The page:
Article Share. I found this through the Liana Lowenstein newsletter. I really loved the tips for therapists. (The tips would actually work for almost anyone.)
I often read “advice” on this topic and cringe. My own experiences have been that many therapists really don’t get what living with a parent’s mental illness means. As an adult who had a mother with a severe mental illness, I still don’t feel like many people can really understand. I can think of only a handful of people I’ve come across who seem to get what my journey as a child was like. Sometimes I will connect with an adult with a similar experience and it is amazing. Often the other person will say “I’ve never met anyone else who had a similar experience.”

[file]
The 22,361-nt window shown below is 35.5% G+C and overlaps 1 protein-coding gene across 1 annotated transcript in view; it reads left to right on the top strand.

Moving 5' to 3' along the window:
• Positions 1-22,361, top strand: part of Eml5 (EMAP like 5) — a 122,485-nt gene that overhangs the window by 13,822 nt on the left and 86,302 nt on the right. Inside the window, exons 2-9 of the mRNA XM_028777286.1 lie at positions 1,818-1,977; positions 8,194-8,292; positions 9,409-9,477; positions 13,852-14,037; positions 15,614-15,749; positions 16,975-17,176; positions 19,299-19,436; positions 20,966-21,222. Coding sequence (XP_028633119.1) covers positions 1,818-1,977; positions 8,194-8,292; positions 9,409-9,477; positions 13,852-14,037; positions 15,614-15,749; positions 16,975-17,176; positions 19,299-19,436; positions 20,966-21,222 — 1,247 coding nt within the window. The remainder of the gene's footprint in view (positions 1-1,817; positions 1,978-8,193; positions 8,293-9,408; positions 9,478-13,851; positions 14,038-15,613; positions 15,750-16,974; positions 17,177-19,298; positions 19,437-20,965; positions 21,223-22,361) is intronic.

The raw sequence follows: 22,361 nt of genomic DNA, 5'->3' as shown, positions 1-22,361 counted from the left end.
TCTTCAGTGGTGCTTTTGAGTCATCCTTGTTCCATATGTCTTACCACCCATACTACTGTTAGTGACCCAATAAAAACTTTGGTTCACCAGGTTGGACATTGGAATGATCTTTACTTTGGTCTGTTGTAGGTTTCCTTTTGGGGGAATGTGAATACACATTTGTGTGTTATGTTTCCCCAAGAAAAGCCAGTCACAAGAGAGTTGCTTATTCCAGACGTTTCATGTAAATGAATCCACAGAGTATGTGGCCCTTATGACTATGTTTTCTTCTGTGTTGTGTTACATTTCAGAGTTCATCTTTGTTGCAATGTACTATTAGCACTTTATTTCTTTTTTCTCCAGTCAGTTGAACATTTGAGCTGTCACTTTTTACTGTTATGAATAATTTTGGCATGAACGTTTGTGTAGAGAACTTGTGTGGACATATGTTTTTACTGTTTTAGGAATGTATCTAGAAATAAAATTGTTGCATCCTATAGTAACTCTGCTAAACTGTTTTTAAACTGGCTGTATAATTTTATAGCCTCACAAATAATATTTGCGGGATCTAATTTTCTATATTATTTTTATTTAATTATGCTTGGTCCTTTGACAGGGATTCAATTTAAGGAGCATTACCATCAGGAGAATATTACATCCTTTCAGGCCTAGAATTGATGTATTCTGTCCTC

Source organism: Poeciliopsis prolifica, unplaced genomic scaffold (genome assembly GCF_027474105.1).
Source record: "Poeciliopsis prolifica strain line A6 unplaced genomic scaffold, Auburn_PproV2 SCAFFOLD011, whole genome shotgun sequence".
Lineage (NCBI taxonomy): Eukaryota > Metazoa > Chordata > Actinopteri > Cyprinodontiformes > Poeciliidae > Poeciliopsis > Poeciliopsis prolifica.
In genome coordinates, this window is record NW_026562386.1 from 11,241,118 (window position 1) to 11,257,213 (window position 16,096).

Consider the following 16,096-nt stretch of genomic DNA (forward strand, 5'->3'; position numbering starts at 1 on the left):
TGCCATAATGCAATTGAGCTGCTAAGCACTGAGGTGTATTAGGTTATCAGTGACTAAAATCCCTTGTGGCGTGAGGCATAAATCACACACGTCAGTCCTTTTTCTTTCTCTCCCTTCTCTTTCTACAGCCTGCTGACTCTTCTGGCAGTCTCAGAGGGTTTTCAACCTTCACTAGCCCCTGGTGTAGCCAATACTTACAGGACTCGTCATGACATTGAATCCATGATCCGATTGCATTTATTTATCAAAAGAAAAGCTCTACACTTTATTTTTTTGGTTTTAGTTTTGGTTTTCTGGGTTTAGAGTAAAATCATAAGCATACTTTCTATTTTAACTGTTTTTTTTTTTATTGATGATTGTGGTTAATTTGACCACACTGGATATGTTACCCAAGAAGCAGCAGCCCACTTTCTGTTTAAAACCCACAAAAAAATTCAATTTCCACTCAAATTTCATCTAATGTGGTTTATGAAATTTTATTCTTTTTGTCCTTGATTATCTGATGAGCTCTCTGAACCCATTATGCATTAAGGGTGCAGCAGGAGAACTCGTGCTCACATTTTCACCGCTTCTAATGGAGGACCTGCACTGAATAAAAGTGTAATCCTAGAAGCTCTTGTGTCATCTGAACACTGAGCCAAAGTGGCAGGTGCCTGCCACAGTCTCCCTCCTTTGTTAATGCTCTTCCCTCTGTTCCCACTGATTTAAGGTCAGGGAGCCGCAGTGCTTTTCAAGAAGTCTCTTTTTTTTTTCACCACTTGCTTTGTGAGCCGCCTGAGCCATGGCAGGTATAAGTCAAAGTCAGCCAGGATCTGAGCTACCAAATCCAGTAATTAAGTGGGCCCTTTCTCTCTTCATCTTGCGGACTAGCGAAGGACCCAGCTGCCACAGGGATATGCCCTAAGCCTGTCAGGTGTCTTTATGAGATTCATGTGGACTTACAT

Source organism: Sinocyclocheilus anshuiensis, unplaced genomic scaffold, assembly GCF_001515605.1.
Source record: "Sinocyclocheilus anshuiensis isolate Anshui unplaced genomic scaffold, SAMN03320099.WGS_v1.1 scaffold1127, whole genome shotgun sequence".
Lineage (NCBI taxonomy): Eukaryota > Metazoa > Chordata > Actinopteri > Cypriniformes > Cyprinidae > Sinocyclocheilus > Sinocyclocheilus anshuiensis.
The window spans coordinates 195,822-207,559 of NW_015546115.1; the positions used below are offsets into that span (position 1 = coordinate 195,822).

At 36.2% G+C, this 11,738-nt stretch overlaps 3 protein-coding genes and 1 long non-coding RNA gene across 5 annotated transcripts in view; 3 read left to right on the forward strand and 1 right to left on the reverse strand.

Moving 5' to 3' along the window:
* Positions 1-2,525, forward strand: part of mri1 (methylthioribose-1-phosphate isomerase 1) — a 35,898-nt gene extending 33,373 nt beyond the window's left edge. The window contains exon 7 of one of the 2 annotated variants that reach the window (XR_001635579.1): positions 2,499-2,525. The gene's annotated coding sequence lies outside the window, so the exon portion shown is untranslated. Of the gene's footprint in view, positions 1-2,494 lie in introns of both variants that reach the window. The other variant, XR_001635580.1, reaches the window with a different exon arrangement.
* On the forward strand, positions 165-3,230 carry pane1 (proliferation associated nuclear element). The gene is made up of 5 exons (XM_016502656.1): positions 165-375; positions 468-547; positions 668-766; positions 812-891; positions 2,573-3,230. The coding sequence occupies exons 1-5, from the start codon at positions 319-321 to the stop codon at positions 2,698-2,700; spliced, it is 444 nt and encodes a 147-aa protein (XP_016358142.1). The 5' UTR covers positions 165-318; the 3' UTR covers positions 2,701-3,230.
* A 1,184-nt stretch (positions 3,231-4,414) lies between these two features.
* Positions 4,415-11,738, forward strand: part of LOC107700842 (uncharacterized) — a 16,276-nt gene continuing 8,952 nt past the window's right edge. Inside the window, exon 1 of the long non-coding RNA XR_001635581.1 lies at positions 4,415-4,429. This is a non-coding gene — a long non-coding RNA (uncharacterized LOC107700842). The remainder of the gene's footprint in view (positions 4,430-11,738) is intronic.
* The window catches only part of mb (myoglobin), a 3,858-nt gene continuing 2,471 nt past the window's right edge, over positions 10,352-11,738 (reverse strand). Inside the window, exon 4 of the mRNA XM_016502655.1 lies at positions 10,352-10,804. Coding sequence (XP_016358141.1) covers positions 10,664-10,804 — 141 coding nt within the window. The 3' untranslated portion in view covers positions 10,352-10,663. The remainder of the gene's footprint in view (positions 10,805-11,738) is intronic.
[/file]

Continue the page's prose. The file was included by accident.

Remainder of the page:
You can’t fix what is going on in the child’s life but you absolutely acknowledge their situation is difficult. I know as a child, people rarely even acted as if they were aware of my mother’s bizarre behavior. When I worked in child welfare, I often believed the only real thing I could do is tell kids it wasn’t their fault, it can get better and their life isn’t hopeless. I am also all for trying to find a safe adult for the child to speak to. It can be a therapist, friend’s parent, teacher or other family member. It can be you.